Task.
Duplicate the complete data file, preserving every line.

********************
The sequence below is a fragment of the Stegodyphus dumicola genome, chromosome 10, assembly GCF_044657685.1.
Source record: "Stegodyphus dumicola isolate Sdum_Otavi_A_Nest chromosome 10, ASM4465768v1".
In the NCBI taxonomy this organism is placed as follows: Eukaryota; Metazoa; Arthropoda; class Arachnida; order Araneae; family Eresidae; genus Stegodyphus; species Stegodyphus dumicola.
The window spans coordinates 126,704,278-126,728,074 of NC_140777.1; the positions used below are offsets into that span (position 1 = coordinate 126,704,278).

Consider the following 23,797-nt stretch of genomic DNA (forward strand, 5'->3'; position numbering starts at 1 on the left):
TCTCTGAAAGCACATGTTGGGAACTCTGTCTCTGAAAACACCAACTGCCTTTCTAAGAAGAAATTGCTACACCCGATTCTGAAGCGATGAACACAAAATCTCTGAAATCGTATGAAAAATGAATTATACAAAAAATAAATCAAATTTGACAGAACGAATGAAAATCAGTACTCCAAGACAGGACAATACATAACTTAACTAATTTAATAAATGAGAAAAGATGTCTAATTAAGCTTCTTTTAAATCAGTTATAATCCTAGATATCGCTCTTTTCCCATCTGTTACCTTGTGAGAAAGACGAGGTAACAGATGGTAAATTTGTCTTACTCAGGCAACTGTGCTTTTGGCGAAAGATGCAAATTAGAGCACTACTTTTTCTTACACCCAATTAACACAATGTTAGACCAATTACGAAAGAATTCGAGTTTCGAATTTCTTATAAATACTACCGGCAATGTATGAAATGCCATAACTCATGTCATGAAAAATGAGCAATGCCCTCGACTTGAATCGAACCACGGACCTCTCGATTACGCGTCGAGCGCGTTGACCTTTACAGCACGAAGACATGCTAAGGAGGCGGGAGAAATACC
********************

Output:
The sequence below is a fragment of the Stegodyphus dumicola genome, chromosome 10, assembly GCF_044657685.1.
Source record: "Stegodyphus dumicola isolate Sdum_Otavi_A_Nest chromosome 10, ASM4465768v1".
In the NCBI taxonomy this organism is placed as follows: Eukaryota; Metazoa; Arthropoda; class Arachnida; order Araneae; family Eresidae; genus Stegodyphus; species Stegodyphus dumicola.
The window spans coordinates 126,704,278-126,728,074 of NC_140777.1; the positions used below are offsets into that span (position 1 = coordinate 126,704,278).

Consider the following 23,797-nt stretch of genomic DNA (forward strand, 5'->3'; position numbering starts at 1 on the left):
TCTCTGAAAGCACATGTTGGGAACTCTGTCTCTGAAAACACCAACTGCCTTTCTAAGAAGAAATTGCTACACCCGATTCTGAAGCGATGAACACAAAATCTCTGAAATCGTATGAAAAATGAATTATACAAAAAATAAATCAAATTTGACAGAACGAATGAAAATCAGTACTCCAAGACAGGACAATACATAACTTAACTAATTTAATAAATGAGAAAAGATGTCTAATTAAGCTTCTTTTAAATCAGTTATAATCCTAGATATCGCTCTTTTCCCATCTGTTACCTTGTGAGAAAGACGAGGTAACAGATGGTAAATTTGTCTTACTCAGGCAACTGTGCTTTTGGCGAAAGATGCAAATTAGAGCACTACTTTTTCTTACACCCAATTAACACAATGTTAGACCAATTACGAAAGAATTCGAGTTTCGAATTTCTTATAAATACTACCGGCAATGTATGAAATGCCATAACTCATGTCATGAAAAATGAGCAATGCCCTCGACTTGAATCGAACCACGGACCTCTCGATTACGCGTCGAGCGCGTTGACCTTTACAGCACGAAGACATGCTAAGGAGGCGGGAGAAATACC